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DNALC Partnership With Eighth Grade

The following article by Upper School Science Teacher Anna Liebowitz appears in the summer 2015 issue of Saint David's Magazine.

When I was a sophomore at Princeton, I took a course required for my major, the Molecular Biology Core Lab, an intense, semester-long lab course in which we learned all the major tools and tricks of Mol Bio, as we called it. We learned to isolate, sequence, and copy DNA, and to manipulate DNA in living bacteria. By the end of the course, we were all well prepared to join academic research labs to investigate and complete our senior theses.

This spring, we transformed Eighth Grade science class into a course remarkably similar to Core Lab. In February, we inaugurated the Eighth Grade partnership with the Cold Spring Harbor DNA Learning Center. Educators from the Learning Center led students through a series of ever-more complex labs, culminating in a multi-week DNA Barcoding research project, in which students chose topics of investigation, gathered samples outside of school, and isolated and processed DNA in order to determine the species that their sample belonged to.

CSH faculty visited the Eighth Grade classes at Saint David’s numerous times throughout the spring; in addition, the boys traveled to the Learning Center’s teaching laboratory on Long Island for a day of labs and investigations. Early on, students studied the structure of DNA by building model molecules, matching complementary nucleotides, and adding bases to a sugar-phosphate backbone. They extracted DNA from bacteria and examined it with their naked eyes. Soon, students began manipulating DNA in living organisms by genetically modifying bacteria in order to make them glow green; when they visited the CSH lab, they learned about and tested ways that DNA evidence is used in forensics.

Throughout these increasingly complex labs, students honed their use of some key molecular biology tools and techniques — tools that I first encountered in college, and then used every day during my student internships in genetics labs.

First and foremost, students became comfortable using pipetters: highly precise tools used to measure and transfer tiny quantities of liquids during labs. Students used gel electrophoresis to separate DNA strands by size, and learned various applications for this powerful technique. During DNA extractions, we entrusted boys to load and run a small centrifuge, teaching them the importance of balancing the test tubes so that the rotor, spinning at 1340 rpm, doesn’t get thrown off-kilter; and they learned the theory behind Polymerase Chain Reaction, or PCR, a method of copying DNA segments that has utterly revolutionized the study of genetics.

After practicing these techniques in a number of structured labs, we introduced students to the major project: groups would choose a research topic that could be answered through DNA barcoding, and plan and execute a test of their question. This project provided students a great deal of leeway to follow their own interests. Many groups chose to investigate food fraud: choosing a type of food (groups chose a wide variety of food products, including hotdogs, hamburgers, sushi, and teas); collecting samples of their food type from local stores, restaurants, or food trucks; and barcoding each sample to test whether the food contained the ingredients claimed.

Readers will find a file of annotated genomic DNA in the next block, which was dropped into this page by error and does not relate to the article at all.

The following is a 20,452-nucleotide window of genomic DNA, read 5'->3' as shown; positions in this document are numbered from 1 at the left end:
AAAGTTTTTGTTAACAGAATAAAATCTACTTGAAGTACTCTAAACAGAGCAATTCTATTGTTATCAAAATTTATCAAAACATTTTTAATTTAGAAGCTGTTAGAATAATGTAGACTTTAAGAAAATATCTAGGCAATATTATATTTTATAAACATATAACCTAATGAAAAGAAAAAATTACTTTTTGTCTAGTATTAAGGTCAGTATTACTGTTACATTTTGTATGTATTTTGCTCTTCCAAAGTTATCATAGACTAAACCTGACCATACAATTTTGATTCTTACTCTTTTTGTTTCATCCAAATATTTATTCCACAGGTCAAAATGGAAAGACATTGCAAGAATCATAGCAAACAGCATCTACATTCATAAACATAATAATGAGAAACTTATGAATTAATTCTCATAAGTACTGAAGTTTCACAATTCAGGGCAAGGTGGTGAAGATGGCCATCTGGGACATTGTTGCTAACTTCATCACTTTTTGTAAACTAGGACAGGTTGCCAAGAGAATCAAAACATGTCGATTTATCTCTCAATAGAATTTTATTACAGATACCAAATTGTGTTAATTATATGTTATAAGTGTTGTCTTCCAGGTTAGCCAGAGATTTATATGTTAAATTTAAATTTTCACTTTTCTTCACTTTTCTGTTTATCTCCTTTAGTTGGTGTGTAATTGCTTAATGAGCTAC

Other groups chose biodiversity-related topics, sampling algaes, mosses, or even fish caught and released (with a permit) in Central Park. Two groups aimed for health-related issues: one group swabbed subway surfaces and phones to identify prevalent bacteria, and another ambitious group attempted to find parasites in fish from fish markets.

Groups chose their topics, formed plans to collect their samples, and acquired them outside of class, bringing them in to perform a complex DNA extraction on the appointed day. After PCR and gel electrophoresis, we sent the samples off to be sequenced, and finally, a week after the initial extraction, boys were able to see their results. They used a computer program to compare their sequences to a database of known genes, and used this database to determine the species of their samples.

Many groups found exciting results: enterobacter on subways, fish in what was labeled as turkey, and bacteria in store-bought fish. Other groups found expected, and often reassuring, results: all the beef hotdogs tested truly were beef, and local restaurants serve what they claim to. Groups troubleshot questionable results, hypothesizing factors that could have gone wrong in their experiments.

Finally, all groups created posters to present to faculty and to the seventh graders who will complete similar projects next year; these were displayed during a DNA Expo. Each team presented both the highlights of their research, and also a tool or technique they had learned during the spring term. Groups taught teachers and seventh graders how to complete Punnett Squares (using marshmallows!), load DNA into a gel for electrophoresis, use a pipetter, and even to extract and look at their own DNA! The Expo was a tremendous success, with eighth graders as proud teachers, and their teachers and schoolmates as fascinated learners.

When I think back to my Core Lab class, I remember what a struggle it was to absorb all the new information and techniques — and even to develop the dexterity required to transfer, say, 20 microliters of liquid into a tiny well in an agarose gel. I know some of these boys will go on to learn what I did, and more, and when they come to a class like Core Lab, they will know exactly what to do.

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